Just get out; slow it down for a bit.


———————


I don’t envy Seattle for all the fun I missed during the past week. High winds, thick swaths of (much-needed) rain, fallen trees, power outages, even a few fatalities. Weirdly congruous to our own trip, though. Sounds like this one deserved a name, too.

I can't even imagine biking in those conditions. Must have been pretty rough, but I heard a few of you pulled it off. So, to he/she that had the brass to brave Storm Freddie on your bikes, first off—

You idiot, you.

You’re lucky to be alive. 50 mph winds on rain-slick streets in Seattle traffic?



I hope you were wearing your brain bucket, some kevlar, and enough reflective clothing to scare off Nicki Minaj on Halloween.


I expect nothing less in dark and stormy weather.


Wait a second...

We haven’t discussed the concept of the bucket yet, have we?

Bike helmets, ever the controversy among cyclists, motorists, and pedestrians alike.

I have this conversation probably every few months or so with a new group of people. And considering I haven't bothered you guys with it yet...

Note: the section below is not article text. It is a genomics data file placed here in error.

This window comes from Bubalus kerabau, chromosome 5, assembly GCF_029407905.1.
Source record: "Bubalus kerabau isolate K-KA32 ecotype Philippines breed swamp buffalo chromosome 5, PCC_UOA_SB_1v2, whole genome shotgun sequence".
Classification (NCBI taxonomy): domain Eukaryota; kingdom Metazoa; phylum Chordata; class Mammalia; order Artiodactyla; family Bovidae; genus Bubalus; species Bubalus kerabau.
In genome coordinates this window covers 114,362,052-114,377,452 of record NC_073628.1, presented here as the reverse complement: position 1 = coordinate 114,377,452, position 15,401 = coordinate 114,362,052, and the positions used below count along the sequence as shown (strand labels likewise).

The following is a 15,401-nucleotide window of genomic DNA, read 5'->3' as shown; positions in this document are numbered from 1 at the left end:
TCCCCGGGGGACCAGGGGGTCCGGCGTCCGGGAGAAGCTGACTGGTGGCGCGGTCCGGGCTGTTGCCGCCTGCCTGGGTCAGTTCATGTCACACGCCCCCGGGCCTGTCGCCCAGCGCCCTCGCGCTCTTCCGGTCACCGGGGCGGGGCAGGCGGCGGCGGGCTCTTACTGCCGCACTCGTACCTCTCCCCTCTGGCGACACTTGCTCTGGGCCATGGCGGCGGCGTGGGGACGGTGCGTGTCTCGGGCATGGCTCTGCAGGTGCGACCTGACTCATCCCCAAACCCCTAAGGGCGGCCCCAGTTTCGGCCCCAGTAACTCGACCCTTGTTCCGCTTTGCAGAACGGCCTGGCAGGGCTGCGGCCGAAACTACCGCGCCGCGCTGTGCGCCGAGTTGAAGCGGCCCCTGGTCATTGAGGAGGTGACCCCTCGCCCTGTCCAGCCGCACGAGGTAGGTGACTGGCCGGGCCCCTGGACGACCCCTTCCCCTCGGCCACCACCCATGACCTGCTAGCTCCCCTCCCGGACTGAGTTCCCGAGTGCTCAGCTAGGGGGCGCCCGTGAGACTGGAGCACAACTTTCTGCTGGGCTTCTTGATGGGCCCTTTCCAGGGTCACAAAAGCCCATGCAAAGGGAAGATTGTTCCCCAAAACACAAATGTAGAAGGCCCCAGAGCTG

Oooooo, this is gonna be a fun one.

 

 —

 

To start off—

 

 

how do you ride?

Helmet? Bareheaded? Cycling cap? Beanie? Scally cap? Top hat?

One of these, maybe?

(For those wondering, the designers have a whole line including:

a full head of hair (male or female), a walnut, a tennis ball, and a butt.

Yes, a butt.)

So what's yr steez, bro?

Because let me tell you (for all the TL;DRers out there):

 

There's no right answer.

Now before you guys rage-spit that coffee all over your phones and monitors, let's powwow.

Many assume that since helmets, by nature, serve as pretection for your head they should therefore be worn at all times while riding a bicycle. A no-brainer, right? (lol. I crack myself up. Ha! I did it again!) Morbid jokes aside, any rational person will concede that an additional layer of cushion between your skull and a curb is a good idea. If you find yourself in such a situation, and there's even a chance that a bulbous, plastic helmet-thing can protect your noggin, why not wear it? So, yes, helmets can, of course, reduce the chance of serious injury to the cyclist, particularly in the brain/headal region. This is true.

However, the operative word there is can.

A collision scenario where a bike helmet will be effective must be relatively low speed, very precisely angled, and (duh) involve the rider's head.

Few collisions ever end up fiting all these criteria. Problem number one.

But again, even given the low odds, better to have one than not, right?

Short answer: maybe-but-kind-of-not-in-the-long-run.